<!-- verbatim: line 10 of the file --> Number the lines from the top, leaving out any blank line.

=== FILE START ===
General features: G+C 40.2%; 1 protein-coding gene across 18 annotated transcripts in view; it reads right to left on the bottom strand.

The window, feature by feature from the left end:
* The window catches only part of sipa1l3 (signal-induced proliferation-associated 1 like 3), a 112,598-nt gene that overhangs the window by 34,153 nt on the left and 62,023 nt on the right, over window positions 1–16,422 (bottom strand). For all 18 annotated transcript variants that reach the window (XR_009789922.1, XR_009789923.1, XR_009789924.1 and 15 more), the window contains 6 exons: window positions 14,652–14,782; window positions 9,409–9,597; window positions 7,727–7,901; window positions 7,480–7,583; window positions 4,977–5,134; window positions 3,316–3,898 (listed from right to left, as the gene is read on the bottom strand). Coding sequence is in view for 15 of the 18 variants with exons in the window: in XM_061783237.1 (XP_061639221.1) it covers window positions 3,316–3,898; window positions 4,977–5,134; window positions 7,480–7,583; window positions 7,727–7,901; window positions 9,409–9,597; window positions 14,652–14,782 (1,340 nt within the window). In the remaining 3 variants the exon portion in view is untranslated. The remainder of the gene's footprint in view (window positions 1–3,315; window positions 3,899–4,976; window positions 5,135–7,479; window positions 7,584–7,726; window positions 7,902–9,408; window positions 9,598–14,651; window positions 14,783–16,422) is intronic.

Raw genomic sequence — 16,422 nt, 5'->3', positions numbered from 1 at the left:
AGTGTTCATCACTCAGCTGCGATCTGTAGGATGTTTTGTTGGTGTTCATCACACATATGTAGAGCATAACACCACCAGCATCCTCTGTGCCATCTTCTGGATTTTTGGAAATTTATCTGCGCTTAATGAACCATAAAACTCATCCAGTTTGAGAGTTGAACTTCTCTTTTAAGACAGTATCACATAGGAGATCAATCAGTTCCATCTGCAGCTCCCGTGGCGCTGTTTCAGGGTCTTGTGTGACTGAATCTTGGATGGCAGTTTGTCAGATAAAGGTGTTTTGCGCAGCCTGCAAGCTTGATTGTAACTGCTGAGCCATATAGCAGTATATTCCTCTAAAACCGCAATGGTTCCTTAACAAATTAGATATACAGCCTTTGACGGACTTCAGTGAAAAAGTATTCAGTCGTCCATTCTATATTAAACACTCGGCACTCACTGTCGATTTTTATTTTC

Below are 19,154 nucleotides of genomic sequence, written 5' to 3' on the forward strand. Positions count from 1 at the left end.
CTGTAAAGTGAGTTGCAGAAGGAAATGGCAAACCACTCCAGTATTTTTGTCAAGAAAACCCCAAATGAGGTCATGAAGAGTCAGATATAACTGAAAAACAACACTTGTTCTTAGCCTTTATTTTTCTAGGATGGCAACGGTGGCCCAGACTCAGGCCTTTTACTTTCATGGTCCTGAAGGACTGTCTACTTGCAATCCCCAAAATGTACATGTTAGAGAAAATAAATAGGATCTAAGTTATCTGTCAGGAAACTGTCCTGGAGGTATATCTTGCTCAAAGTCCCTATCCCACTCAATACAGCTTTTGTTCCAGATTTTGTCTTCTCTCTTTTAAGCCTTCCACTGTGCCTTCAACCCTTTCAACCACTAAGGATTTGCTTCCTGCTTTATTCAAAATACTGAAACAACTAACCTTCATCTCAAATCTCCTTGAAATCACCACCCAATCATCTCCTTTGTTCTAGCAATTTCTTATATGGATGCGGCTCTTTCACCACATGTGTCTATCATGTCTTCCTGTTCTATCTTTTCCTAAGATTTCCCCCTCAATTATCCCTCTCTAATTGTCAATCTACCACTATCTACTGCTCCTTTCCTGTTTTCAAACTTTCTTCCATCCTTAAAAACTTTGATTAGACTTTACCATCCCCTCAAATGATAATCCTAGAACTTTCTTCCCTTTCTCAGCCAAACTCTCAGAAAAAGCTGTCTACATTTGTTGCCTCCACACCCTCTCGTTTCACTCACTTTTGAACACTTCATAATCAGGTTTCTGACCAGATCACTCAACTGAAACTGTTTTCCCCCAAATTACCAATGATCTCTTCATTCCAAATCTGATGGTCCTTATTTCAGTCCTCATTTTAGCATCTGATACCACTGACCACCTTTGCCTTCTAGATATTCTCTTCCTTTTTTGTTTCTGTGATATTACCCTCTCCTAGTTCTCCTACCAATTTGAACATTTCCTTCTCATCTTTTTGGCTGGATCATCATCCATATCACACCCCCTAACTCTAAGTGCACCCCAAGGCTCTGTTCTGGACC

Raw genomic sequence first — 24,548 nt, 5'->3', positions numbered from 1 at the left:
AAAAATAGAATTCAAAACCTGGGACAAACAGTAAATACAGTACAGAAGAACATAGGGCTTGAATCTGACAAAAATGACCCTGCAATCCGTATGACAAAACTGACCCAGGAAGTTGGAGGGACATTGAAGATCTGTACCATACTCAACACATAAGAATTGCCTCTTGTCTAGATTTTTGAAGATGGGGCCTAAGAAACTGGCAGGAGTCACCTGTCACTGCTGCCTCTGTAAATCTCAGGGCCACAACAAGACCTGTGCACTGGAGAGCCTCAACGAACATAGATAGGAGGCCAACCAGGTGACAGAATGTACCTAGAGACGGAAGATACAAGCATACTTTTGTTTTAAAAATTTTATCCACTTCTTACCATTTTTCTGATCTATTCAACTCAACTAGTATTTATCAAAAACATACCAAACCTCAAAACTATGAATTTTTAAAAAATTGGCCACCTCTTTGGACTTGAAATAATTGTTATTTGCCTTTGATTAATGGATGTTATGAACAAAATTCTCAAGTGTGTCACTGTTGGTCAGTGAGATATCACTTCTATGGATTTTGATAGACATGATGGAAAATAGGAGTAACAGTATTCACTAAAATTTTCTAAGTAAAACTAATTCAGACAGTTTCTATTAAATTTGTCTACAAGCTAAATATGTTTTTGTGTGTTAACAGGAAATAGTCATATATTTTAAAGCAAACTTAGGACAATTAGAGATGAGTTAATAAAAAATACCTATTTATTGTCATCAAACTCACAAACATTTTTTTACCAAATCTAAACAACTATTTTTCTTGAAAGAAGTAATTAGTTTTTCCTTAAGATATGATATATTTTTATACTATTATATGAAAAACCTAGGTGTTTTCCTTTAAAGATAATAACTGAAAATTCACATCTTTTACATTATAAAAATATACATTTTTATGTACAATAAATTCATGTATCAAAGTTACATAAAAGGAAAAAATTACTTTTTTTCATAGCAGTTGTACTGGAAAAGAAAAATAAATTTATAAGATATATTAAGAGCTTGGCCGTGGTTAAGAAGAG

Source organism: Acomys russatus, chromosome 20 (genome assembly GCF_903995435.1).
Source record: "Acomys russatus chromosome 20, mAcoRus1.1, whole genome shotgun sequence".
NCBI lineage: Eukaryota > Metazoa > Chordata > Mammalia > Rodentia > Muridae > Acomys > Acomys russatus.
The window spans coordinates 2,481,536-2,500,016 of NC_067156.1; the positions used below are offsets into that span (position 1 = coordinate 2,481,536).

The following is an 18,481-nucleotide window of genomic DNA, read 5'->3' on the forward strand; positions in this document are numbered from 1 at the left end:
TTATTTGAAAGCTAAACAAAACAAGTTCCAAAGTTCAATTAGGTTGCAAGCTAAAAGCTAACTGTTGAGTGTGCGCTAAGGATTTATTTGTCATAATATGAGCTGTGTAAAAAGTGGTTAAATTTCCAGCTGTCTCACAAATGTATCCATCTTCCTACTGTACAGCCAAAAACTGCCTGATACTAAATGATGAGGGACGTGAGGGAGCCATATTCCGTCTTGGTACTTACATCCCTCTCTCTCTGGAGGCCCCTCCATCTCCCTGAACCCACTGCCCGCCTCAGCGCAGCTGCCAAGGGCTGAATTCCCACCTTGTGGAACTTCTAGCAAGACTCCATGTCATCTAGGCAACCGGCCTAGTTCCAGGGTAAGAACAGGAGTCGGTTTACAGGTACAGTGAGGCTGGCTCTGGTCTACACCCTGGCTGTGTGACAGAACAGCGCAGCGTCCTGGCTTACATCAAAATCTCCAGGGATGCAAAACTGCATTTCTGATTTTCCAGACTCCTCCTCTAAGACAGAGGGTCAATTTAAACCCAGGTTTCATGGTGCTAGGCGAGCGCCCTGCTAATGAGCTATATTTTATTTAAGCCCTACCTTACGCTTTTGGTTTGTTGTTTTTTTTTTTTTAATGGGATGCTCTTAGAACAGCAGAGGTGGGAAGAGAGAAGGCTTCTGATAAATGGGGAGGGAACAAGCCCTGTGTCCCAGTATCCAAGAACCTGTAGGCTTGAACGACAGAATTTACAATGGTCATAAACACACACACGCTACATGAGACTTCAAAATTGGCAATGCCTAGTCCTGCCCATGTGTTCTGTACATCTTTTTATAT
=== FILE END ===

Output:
Source organism: Acomys russatus, chromosome 20 (genome assembly GCF_903995435.1).